Italian Word of the Day: Tempo (weather)

The Italian word for weather is tempo (masculine, plural: tempi). It comes from the Latin tempus meaning time – and yes, before you say anything, we are fully aware that tempo is also the word for time in Italian. However, we won’t be covering this definition here, as it deserves a blog post all of its own!

/tèm·po/
cover image with the word “tempo” and its translation written on a notepad next to a cup of cofee

When describing the weather in Italian, you can use various adjectives, including:

  • tempo soleggiato = sunny weather
  • tempo piovoso / piovigginoso = rainy weather / drizzly weather
  • tempo nuvoloso = cloudy weather
  • tempo uggioso = gloomy weather
  • tempo tempestoso = stormy weather
  • bel tempo = nice weather
  • tempo caldo = warm weather
  • tempo freddo = cold weather
  • tempo umido = humid weather
  • tempo afoso = muggy weather
  • tempo ventoso = windy weather
flipflops on a sunny beach
Mi piace il tempo soleggiato. = I like sunny weather.

Interestingly, there is more than one way to describe bad weather in Italian. You can use the adjectives brutto or cattivo, both of which mean bad or unpleasant in this context, or you can use the single words maltempo or tempaccio. The former is formed of the words mal (yet another way of saying bad) and tempo, whereas the latter uses the pejorative suffix -accio.

Quando finirà questo brutto tempo? Non ce la faccio più!

When will this bad weather end? I can’t take it anymore!


The weather forecast is known as either il meteo or le previsioni del tempo (lit: the prediction of the weather).

Sad dog waiting alone at home. Labrador retriever looking through window during rain.
Che tempo piovoso! = What a rainy weather!

If you want to ask someone what the weather is like outside, the most common way of posing the question is Che tempo fa? or Com’è il tempo? which translate as How is the weather?

Che tempo fa oggi?

How’s the weather?


Com’è il tempo a Roma?

What’s the weather like in Rome?


Another expression you can encounter is Che tempo c’è? which literally means What (kind of) weather is there?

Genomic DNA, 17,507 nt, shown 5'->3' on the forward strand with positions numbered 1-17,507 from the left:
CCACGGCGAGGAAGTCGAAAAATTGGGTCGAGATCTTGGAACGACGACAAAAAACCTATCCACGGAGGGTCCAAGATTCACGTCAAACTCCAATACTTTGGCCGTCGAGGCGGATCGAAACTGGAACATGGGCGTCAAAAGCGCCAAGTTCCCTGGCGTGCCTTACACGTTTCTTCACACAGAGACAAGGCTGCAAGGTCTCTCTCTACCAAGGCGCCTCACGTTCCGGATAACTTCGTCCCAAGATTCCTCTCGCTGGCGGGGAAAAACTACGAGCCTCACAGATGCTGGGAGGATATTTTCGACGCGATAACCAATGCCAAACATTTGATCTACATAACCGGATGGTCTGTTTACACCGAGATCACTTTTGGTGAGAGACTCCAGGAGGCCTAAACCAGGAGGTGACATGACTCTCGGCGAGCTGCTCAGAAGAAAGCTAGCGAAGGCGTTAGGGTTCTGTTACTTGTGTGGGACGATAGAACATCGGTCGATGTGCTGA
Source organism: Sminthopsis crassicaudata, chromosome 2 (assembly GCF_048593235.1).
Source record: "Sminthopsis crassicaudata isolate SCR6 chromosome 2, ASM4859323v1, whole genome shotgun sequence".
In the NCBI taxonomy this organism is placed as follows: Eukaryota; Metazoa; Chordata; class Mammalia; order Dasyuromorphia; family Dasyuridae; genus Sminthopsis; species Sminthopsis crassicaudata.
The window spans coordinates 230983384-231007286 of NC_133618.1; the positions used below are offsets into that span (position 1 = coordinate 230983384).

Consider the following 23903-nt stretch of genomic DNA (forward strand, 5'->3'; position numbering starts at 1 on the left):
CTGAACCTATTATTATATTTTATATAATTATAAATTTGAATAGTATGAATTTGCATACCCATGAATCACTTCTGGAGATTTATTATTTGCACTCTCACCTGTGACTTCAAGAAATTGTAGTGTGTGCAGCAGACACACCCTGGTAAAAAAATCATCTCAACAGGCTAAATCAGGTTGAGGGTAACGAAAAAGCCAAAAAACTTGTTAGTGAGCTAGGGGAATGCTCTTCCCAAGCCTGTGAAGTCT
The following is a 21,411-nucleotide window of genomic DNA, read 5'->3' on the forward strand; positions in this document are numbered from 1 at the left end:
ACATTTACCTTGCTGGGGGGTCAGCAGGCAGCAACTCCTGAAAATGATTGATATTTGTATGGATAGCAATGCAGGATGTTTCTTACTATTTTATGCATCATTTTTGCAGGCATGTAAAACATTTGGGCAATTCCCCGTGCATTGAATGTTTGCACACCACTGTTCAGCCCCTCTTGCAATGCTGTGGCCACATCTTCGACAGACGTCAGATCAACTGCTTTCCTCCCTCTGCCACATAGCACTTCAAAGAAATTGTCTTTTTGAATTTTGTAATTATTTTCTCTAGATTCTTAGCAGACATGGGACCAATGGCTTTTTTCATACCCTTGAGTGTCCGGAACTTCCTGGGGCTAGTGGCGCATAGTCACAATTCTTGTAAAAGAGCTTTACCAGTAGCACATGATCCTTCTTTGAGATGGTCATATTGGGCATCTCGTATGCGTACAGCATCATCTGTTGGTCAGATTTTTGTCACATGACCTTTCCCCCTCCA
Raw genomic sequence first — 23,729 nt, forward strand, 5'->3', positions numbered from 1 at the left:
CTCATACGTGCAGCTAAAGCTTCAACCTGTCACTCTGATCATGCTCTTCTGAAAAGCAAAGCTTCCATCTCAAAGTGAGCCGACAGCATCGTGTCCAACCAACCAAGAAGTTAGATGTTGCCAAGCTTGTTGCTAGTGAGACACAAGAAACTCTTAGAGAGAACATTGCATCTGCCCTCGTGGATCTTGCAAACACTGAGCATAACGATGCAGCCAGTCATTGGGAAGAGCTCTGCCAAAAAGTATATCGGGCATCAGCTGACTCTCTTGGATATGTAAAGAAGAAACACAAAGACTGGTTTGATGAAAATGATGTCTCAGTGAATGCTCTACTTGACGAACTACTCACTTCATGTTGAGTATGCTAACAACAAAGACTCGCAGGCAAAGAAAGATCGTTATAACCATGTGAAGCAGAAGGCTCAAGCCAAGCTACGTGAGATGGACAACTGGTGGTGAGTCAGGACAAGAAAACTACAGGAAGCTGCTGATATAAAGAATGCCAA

Trivia: there is a popular Italian talk show called Che tempo che fa, which has been on air since 2003 on the RAI national TV channels. Learners might think that the title refers to the weather whereas in actual fact, it plays on the double meaning of tempo (weather and time).

Originally, the show was based around the national and international weather forecast, and its name was inspired by an older program called Che tempo fa. After a disappointing first season, the authors decided to transform it into a talk show, following the successful recipe of the American Late show.

Consequentially, the meaning of the title expanded to “What the (current) times are like” because the show covers all sorts of current events (politics, art, sports etc.) with Italian and foreign guests. There is still a much smaller part dedicated to the weather forecast.

close-up on the laptop of a person checking the weather forecast
Vediamo come sarà il tempo domani. = Let’s see how the weather will be tomorrow.

Let’s take a look at a few popular ways of responding to these questions. Be aware that Italians construct weather-related sentences with the verb fare more than with essere (to be) + adjective or c’è / ci sono (there is / there are).

  • Fa bello. = It’s nice.
  • Fa caldo. = It’s warm.
  • Fa caldissimo. = It’s hot.
  • C’è (il) sole. = It’s sunny.
  • C’è (il) vento. = It’s windy.
  • È nuvoloso. = It’s cloudy.
  • Fa brutto. = It’s bad.
  • Fa freddo. = It’s cold.
  • Fa freddissimo. = It’s freezing.
  • Fa fresco. = It’s cool.
  • C’è afa. = It’s muggy.
  • C’è nebbia. = It’s foggy.

Com’è il tempo giù da voi? – Fa caldissimo! Ci sono quasi quaranta gradi!

How’s the weather where you are? – It’s hot! It’s almost 40 degrees!


Sometimes Italians prefer to use verbs instead of adjectives to describe the state of the weather, especially when talking about precipitation. For example:

  • Piove. / Sta piovendo. = It’s raining.
  • Diluvia. / Sta diluviando. = It’s pouring.
  • Si gela. = It’s freezing. (lit: One freezes)
  • Grandina. / Sta grandinando. = Hail is falling.
  • Nevica. / Sta nevicando. = It’s snowing.
  • Si sta schiarendo. = It’s clearing up.

Che tempo fa in montagna? – Sta nevicando.

How is the weather in the mountains? – It’s snowing.


deer in the snow
Sta nevicando. = It’s snowing.

A synonym of tempo you’ll find in dictionaries is clima which translates as climate. For example, cambiamento climatico is climate change. As in English, clima doesn’t mean exactly the same thing as tempo. It refers to the average weather conditions of a location over a long period of time (often 30 years).


Weather idioms in Italian featuring ‘tempo’

Fare il bello e il cattivo tempo / Fare la pioggia e il bel tempo

Literal translation: to be good and bad weather / to make rain and good weather
English meaning: to have the authority to make decisions and force others to follow them


Lasciare il tempo che si trova

Literal translation: To leave the weather as it was found
English meaning: something that has no effect, makes no difference to a situation, or doesn’t change anything


Un tempo da lupi / da cani

Literal translation: weather of the wolves / the dogs
English meaning: awful weather

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